A P with flats does not sound like an upright.
     
  10. Lanzy

    Lanzy

    Dec 5, 2014
    A p with flats and the right amp adjustments sounds similar to an upright, especially compared to a jazz.
    Ill check it out
     
  11. gnarlyWarlock

    gnarlyWarlock

    Dec 23, 2014
    Going fretless with tapewounds really helps you get the upright tone, if that's what you're going for..
     
  12. Lanzy

    Lanzy

    Dec 5, 2014
    (Cars, furnirtue, guitars) ? Why......

    Im not really looking for a p/j. I have my p. And if i get another bass it would be a J....
     
  13. Lanzy

    Lanzy

    Dec 5, 2014
    I actually have been considering getting a fretless squier vm jazz.... Maybe ill get that and put flats on it, maybe not. That is very good to know as the Jazz 1 instructor has a very strong preference to the sound of upright over electric. However, i am much better at electric, and would know where my hands would go on a fretless. So thats definitely a possibility...
     
  14. Dave W

    Dave W

    Mar 1, 2007
    White Plains
    Its really neither here nor there, but I think you'll find a lot of players that disagree.
     
  15. Lanzy

    Lanzy

    Dec 5, 2014
    A fretless jazz with rotos would sound closer, though, i think...
     
    trothwell likes this.
  16. gnarlyWarlock

    gnarlyWarlock

    Dec 23, 2014
    If you know how to play on a fretted CORRECTLY, you will have no problem on the fretless. Otherwise, I'd say at first you might have issues with absolute pitch - it might in areas sound out of tune, if a guitar's logarithmic fret progression isn't in your muscle memory. A fretless is a really cool animal in its own right, and you might find yourself sliding a lot more than you would on a fretted, as well as learning to do a classic orchestral vibrato. But again, it isn't exactly a steep learning curve at all, and you might, like I, find yourself adoring the "mwah" of a fretless.
     
  17. bopeuph

    bopeuph

    Jul 3, 2007
    Orlando, FL
    You mention that you do play upright. When you have tunes that you play electric, the point is to sound like an electric. If you wanted to sound like an upright, you would stay on an upright.

    Over the years, electric bass players have made countless attempts trying to sound like an upright, rather than putting in the work on an upright. Band directors make the mistake of furthering this quest.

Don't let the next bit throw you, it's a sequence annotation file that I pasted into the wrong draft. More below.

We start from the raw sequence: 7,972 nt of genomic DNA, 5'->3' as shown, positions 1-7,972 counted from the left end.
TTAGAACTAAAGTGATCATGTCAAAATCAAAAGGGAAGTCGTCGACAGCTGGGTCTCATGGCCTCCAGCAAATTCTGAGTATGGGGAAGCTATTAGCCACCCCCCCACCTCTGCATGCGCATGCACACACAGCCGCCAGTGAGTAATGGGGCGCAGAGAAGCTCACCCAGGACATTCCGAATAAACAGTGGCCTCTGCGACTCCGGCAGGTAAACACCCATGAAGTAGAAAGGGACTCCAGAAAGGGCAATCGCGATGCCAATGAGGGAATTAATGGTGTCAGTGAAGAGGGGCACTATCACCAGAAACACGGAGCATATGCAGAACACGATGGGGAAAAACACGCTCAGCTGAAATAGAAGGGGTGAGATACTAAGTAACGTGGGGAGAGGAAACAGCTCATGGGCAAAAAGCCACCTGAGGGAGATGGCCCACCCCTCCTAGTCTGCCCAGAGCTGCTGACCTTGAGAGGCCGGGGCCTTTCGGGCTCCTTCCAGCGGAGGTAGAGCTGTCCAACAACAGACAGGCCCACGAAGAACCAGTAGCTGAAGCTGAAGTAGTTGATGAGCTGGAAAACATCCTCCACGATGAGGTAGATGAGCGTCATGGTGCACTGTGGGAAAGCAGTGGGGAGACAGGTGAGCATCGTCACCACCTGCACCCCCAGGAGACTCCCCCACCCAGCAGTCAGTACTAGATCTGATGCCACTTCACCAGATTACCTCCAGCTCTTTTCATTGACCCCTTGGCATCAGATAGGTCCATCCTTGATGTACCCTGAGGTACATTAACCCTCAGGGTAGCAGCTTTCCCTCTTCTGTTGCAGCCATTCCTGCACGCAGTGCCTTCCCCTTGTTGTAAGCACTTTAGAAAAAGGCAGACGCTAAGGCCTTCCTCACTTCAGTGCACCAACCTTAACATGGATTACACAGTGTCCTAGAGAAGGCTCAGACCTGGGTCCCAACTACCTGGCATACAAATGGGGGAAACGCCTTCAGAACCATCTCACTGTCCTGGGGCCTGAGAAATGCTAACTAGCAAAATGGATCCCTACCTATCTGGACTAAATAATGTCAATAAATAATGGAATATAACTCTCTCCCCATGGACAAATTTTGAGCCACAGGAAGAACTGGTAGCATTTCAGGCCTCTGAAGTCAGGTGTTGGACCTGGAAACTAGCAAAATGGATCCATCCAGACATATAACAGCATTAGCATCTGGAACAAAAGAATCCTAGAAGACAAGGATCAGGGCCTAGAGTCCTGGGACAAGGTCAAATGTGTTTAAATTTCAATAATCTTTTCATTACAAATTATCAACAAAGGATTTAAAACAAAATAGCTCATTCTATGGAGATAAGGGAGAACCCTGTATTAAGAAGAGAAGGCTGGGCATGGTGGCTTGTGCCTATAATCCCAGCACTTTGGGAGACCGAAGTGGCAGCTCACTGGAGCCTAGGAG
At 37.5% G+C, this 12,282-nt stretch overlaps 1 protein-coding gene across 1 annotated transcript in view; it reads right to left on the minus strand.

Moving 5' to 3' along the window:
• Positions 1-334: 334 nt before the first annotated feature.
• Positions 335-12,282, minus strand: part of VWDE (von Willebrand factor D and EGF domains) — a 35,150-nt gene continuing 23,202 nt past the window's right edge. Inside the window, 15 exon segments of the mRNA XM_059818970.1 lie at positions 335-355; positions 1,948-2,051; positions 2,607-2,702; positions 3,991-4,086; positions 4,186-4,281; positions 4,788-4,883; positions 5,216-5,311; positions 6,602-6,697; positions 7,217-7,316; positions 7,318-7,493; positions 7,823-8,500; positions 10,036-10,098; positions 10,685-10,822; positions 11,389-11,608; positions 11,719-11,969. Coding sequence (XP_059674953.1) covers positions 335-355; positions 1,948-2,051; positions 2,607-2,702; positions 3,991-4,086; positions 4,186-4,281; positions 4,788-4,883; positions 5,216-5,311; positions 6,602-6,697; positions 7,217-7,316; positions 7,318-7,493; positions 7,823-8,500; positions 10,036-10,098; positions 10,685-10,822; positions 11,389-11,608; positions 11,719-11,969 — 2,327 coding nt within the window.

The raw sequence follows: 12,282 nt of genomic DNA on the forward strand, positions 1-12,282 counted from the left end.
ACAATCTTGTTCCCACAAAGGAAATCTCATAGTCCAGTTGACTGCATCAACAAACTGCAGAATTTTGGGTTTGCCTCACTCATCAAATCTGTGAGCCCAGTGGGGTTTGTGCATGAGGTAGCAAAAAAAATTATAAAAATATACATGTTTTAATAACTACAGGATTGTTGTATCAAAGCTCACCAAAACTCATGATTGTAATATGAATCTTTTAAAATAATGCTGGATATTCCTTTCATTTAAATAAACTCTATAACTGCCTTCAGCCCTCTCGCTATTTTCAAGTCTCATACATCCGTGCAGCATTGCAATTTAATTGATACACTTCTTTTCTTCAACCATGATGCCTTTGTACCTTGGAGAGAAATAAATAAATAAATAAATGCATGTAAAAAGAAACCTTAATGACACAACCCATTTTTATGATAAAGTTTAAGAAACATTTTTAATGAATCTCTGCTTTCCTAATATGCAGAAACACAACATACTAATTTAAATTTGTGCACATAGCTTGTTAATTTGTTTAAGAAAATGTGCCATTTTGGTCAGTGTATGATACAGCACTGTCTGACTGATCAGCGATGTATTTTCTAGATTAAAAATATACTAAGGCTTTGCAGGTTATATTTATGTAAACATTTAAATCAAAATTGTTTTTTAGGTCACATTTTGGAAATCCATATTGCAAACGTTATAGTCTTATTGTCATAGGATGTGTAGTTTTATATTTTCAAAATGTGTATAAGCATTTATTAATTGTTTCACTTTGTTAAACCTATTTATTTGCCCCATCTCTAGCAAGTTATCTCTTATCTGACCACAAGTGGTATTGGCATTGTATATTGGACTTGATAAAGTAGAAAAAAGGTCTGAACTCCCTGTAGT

The closest an electric will sound like an upright involves a string mute and all the tone rolled off--but anybody listening won't be fooled.

    When I work with high schools, I do talk about this with the band director. Truth be told, the electric with big band sound is a great sound in its own right.
     
    Space Pickle likes this.
  18. Space Pickle

    Space Pickle

    Apr 15, 2013
    A P with flats can never sound like an upright.

    OP: you don't need a Jazz bass to play jazz. It's just a name.
     
    Coolhandjjl likes this.
  19. Lanzy

    Lanzy

    Dec 5, 2014
    Right. Thing is, I'm buying my own bass. I don't have a use for another p, and certainly don't have a car, or furniture, or anything that i could trade.... Oh well.....Good luck with that....
    Actually, since i play upright in orchestra, i know that vibrato. I think i play fretted correctly (Fingers right before the bump) I actually slide a LOT anyways, just because i like the sound. Ill definitely consider it, i really did love the sound of the fretless vm i played at GC. However, i am unfamiliar with the guitars logaritmic fret progression, i think. Anyhow, the notes shouldn't really be too much of a problem, but i wouldn't mind getting a fretless painted with lines, so i could check if I'm playing the right note.

    I can't believe those FSRs went up $100....I would have possibly gotten one at $500, but at 6 i just can't do that.
     
  20. Lanzy

    Lanzy

    Dec 5, 2014
    I personally prefer the sound of electric in big bands. The director strongly prefers upright, and it is his band, so I'm fine with that, just not as skilled at it. i have put in the work, maybe not quite enough. I started music in general a year ago. I started upright 7 months ago, along with some theory, and can sight read at a high school orchestra level most of the time. I can sight read at a high school jazz level on bass guitar, not quite there on upright. If i do make the band, ill get my upright reset up, and polish my playing over the summer. Of course, electrics won't sound the same, but if that was a sort of a compromise, it would work out better for me.
    Yeah, I know. I played through the Jazz season on my p. It just in some pieces didn't really pop.